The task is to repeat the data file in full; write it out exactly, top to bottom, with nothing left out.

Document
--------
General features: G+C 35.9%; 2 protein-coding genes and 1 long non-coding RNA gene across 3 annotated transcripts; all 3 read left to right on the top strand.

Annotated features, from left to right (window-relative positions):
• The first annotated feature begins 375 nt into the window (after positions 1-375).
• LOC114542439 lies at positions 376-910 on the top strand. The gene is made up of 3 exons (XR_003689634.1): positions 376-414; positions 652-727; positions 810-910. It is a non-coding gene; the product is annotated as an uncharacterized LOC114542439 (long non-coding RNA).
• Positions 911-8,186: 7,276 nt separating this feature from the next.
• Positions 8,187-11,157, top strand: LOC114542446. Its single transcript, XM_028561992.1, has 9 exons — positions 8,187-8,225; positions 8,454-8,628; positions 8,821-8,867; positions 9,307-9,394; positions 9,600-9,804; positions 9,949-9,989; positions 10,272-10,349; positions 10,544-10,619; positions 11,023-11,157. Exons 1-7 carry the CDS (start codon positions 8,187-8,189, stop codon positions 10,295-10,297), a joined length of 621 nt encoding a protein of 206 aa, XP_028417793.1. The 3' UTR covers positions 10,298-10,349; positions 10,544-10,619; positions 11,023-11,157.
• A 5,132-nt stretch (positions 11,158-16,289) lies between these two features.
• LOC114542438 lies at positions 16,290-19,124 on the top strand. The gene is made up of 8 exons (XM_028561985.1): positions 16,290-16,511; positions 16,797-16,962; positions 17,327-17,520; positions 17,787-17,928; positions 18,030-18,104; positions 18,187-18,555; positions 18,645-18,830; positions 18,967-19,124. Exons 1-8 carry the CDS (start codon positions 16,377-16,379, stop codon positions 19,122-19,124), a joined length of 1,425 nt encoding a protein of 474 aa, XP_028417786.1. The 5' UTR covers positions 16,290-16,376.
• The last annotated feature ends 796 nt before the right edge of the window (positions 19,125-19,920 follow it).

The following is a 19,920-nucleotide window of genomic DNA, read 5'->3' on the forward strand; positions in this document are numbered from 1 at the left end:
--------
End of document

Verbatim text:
General features: G+C 35.9%; 2 protein-coding genes and 1 long non-coding RNA gene across 3 annotated transcripts; all 3 read left to right on the top strand.

Annotated features, from left to right (window-relative positions):
• The first annotated feature begins 375 nt into the window (after positions 1-375).
• LOC114542439 lies at positions 376-910 on the top strand. The gene is made up of 3 exons (XR_003689634.1): positions 376-414; positions 652-727; positions 810-910. It is a non-coding gene; the product is annotated as an uncharacterized LOC114542439 (long non-coding RNA).
• Positions 911-8,186: 7,276 nt separating this feature from the next.
• Positions 8,187-11,157, top strand: LOC114542446. Its single transcript, XM_028561992.1, has 9 exons — positions 8,187-8,225; positions 8,454-8,628; positions 8,821-8,867; positions 9,307-9,394; positions 9,600-9,804; positions 9,949-9,989; positions 10,272-10,349; positions 10,544-10,619; positions 11,023-11,157. Exons 1-7 carry the CDS (start codon positions 8,187-8,189, stop codon positions 10,295-10,297), a joined length of 621 nt encoding a protein of 206 aa, XP_028417793.1. The 3' UTR covers positions 10,298-10,349; positions 10,544-10,619; positions 11,023-11,157.
• A 5,132-nt stretch (positions 11,158-16,289) lies between these two features.
• LOC114542438 lies at positions 16,290-19,124 on the top strand. The gene is made up of 8 exons (XM_028561985.1): positions 16,290-16,511; positions 16,797-16,962; positions 17,327-17,520; positions 17,787-17,928; positions 18,030-18,104; positions 18,187-18,555; positions 18,645-18,830; positions 18,967-19,124. Exons 1-8 carry the CDS (start codon positions 16,377-16,379, stop codon positions 19,122-19,124), a joined length of 1,425 nt encoding a protein of 474 aa, XP_028417786.1. The 5' UTR covers positions 16,290-16,376.
• The last annotated feature ends 796 nt before the right edge of the window (positions 19,125-19,920 follow it).

The following is a 19,920-nucleotide window of genomic DNA, read 5'->3' on the forward strand; positions in this document are numbered from 1 at the left end: